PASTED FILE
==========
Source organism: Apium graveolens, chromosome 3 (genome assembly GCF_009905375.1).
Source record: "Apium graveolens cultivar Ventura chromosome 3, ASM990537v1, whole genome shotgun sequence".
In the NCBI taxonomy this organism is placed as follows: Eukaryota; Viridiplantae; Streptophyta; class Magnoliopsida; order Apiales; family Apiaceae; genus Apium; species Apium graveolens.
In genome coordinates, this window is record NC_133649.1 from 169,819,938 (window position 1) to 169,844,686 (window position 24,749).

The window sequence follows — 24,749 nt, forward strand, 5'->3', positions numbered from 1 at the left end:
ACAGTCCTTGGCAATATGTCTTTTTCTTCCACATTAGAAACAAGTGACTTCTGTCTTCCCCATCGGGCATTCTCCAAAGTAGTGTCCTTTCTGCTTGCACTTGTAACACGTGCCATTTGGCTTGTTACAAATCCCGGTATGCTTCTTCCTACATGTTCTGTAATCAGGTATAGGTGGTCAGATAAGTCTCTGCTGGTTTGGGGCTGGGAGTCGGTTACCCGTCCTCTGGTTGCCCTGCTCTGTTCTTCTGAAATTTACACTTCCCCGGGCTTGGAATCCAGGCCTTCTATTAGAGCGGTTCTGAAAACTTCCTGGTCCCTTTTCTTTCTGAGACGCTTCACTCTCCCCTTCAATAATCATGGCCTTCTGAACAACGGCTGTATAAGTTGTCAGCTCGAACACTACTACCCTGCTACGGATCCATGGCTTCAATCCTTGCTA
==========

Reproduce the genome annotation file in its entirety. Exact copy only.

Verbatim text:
Source organism: Apium graveolens, chromosome 3 (genome assembly GCF_009905375.1).
Source record: "Apium graveolens cultivar Ventura chromosome 3, ASM990537v1, whole genome shotgun sequence".
In the NCBI taxonomy this organism is placed as follows: Eukaryota; Viridiplantae; Streptophyta; class Magnoliopsida; order Apiales; family Apiaceae; genus Apium; species Apium graveolens.
In genome coordinates, this window is record NC_133649.1 from 169,819,938 (window position 1) to 169,844,686 (window position 24,749).

The window sequence follows — 24,749 nt, forward strand, 5'->3', positions numbered from 1 at the left end:
ACAGTCCTTGGCAATATGTCTTTTTCTTCCACATTAGAAACAAGTGACTTCTGTCTTCCCCATCGGGCATTCTCCAAAGTAGTGTCCTTTCTGCTTGCACTTGTAACACGTGCCATTTGGCTTGTTACAAATCCCGGTATGCTTCTTCCTACATGTTCTGTAATCAGGTATAGGTGGTCAGATAAGTCTCTGCTGGTTTGGGGCTGGGAGTCGGTTACCCGTCCTCTGGTTGCCCTGCTCTGTTCTTCTGAAATTTACACTTCCCCGGGCTTGGAATCCAGGCCTTCTATTAGAGCGGTTCTGAAAACTTCCTGGTCCCTTTTCTTTCTGAGACGCTTCACTCTCCCCTTCAATAATCATGGCCTTCTGAACAACGGCTGTATAAGTTGTCAGCTCGAACACTACTACCCTGCTACGGATCCATGGCTTCAATCCTTGCTA